David: I have slowly been adopting this belief that humans are fundamentally incapable of political thought, like a dog learning math. We can understand certain concepts, but we are heavily clouded in our mental ability to integrate all of it into a quantified working framework.
David: When we do politics, we try to put these individual concepts and ideas, with a highly fragmented understanding of their interdependency and interconnectedness, into a supposedly optimised framework. We fail due to the arbitrary, biased, and unquantified nature of our decision making process. We “quantify” them based on how we feel, and even on whether we’ve had a good or bad day.
David: Another problem I see with politics is the lack of a unified goal for all decisions; basically a single thing you’re trying to make better with every decision you ever make, like maximising the integrated happiness, or probability of it, for all sentient beings. (This is kind of my quirky idea of the meaning of life.)
David: You may argue that that’s too idealistic. But when you think about how algorithms learn to perform a highly abstract task like driving, they have a single fitness parameter they’re trying to optimise, and they do pretty well in their abstract working spaces. I believe the whole world can be mathematically structured in such a way. Even highly abstract concepts like politics.
David: Evolution is a very simple algorithm, and it created designs that are optimised for survival in an extremely dynamic and highly abstract, ever-changing environment. Basically, I believe human decision making is shit.
Andrew: Haha I agree that human decision making is shit, but I wouldn’t say that we’re incapable of political thought, because there’s no right way to think about politics. I would extend the necessity to oversimplify, due to the impossibility of analyzing all relevant factors, without our biases affecting them. I would extend it to apply to thought about all subjects. I don’t think that this is unique to politics. We do this with every other field, and every other aspect of life in general.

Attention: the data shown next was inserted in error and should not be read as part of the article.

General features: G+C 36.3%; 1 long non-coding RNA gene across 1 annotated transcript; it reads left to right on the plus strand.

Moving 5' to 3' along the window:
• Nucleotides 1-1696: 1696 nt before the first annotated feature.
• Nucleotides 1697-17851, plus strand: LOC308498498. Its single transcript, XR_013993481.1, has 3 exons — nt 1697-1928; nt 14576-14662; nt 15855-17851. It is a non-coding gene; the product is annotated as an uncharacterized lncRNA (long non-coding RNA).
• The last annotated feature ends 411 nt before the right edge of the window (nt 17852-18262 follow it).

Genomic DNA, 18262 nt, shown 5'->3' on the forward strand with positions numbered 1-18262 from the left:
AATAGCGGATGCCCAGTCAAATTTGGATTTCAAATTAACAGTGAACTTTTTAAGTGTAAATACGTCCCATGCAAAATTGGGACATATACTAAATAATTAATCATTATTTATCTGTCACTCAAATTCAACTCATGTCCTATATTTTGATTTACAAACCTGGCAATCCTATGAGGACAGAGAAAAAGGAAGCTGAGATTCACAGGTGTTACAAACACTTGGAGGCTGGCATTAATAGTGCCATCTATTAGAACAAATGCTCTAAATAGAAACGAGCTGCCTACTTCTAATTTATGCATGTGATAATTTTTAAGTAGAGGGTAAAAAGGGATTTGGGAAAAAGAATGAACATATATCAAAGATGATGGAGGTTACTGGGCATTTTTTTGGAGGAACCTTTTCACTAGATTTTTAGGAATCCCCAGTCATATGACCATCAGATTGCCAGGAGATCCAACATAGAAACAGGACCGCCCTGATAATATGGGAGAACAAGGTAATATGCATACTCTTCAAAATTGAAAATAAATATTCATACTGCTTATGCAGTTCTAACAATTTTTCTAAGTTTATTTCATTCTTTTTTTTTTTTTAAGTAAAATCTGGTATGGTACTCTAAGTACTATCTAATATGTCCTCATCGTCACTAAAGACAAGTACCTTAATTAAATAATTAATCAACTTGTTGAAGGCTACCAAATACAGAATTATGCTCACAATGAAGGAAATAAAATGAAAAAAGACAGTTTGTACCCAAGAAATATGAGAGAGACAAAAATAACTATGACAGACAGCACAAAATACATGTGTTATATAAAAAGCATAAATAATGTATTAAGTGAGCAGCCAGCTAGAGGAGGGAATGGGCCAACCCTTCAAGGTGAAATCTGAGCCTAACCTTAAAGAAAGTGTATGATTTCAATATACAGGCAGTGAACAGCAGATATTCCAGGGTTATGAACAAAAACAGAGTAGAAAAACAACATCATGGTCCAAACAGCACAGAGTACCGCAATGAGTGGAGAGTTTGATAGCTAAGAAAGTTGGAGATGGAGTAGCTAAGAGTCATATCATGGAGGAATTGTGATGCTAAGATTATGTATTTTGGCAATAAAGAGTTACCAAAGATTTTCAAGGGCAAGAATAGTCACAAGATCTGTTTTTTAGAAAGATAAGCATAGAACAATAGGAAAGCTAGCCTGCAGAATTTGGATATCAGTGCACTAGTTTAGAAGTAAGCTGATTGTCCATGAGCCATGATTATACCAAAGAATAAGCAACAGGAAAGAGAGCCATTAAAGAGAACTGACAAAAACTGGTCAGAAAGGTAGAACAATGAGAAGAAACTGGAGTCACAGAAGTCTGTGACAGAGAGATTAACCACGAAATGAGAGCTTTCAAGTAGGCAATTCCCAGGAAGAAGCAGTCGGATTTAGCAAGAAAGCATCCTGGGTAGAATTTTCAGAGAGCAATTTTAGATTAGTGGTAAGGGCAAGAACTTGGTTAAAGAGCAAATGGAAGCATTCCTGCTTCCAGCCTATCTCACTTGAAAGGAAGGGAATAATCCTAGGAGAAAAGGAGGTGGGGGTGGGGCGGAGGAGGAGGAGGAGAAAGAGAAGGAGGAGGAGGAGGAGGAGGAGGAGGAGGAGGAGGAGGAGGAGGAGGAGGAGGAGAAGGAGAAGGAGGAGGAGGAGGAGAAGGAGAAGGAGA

Andrew: There is no objective meaning of life, so everyone chooses their own meaning whether they want to or not. That’s because if you don’t decide to delude yourself, you wouldn’t even get out of bed in the morning. I think that increasing happiness for everyone is an excellent goal for/meaning of life. I try to incorporate that into my own meaning of life, and practice it as much as possible. That’s also basically what a hallucinated toad says is the meaning of life to the main character in a drug trip at the beginning of my novel: the pursuit of everlasting happiness for everyone. Sam Harris has also said that this is an admirable meaning of life in his book called The Moral Landscape.
Andrew: What does your perception of the meaning of life have to do with math and algorithms though? I don’t think that’s mathematical at all. I agree that the world can be organized mathematically, but I don’t think it will, and I don’t necessarily think it would be a good idea either. Like you said, our decision making is shit. So why would our perceptions of how to organize the world mathematically end up as mathematical as we want it to? Would this even be good? It might attempt to make the world so rational that it’s incompatible with humans. That’s because we are much less reasonable than we think, and emotions are important too, which are not really mathematical at all. I don’t think that organizing politics mathematically would necessarily work that well. Even though it seems like people are getting more reasonable, in the last presidential election, most Americans voted for the least rational candidates. Gary Johnson, who in my opinion, was the most reasonable, got waaay less votes than Trump or Clinton. We’re just too tribal, and again, our decision making is shit.
Andrew: Also, how is evolution an algorithm? Maybe it can be viewed that way in some ways, and there are aspects of it that seem very organized and mathematical. But I don’t think that anyone knows anywhere near enough about the myriad of details to justifiably make that conclusion. There are also so many random aspects of it that don’t seem mathematical at all. Evolution seems to choose the best adaptations. But the way they occur in the first place doesn’t seem mathematical, especially the adaptations that don’t spread, and go extinct within one or a few generations.
Andrew: I know that you’re really good at math and you like it a lot, and that’s awesome. Don’t get me wrong. I think it’s admirable, and I’m impressed by your skill and fascination. But honestly, no offense, but I think you’re just biased in favour of math because it has so much explanatory power. Even though it does, mathematicians sometimes make a lot of completely unfounded assumptions/extrapolations about reality for which there is no evidence. There are many ways that a lot of aspects of the universe, including those to do with our daily lives, are not mathematical at all. Physicists and mathematicians could be right about some of their massive claims, but they could easily be fundamentally wrong. I like the way you think, and these are just my opinions. But I think that even though you notice a lot of important, interconnected factors, you take some conclusions too far. I could be wrong though.
…To be continued…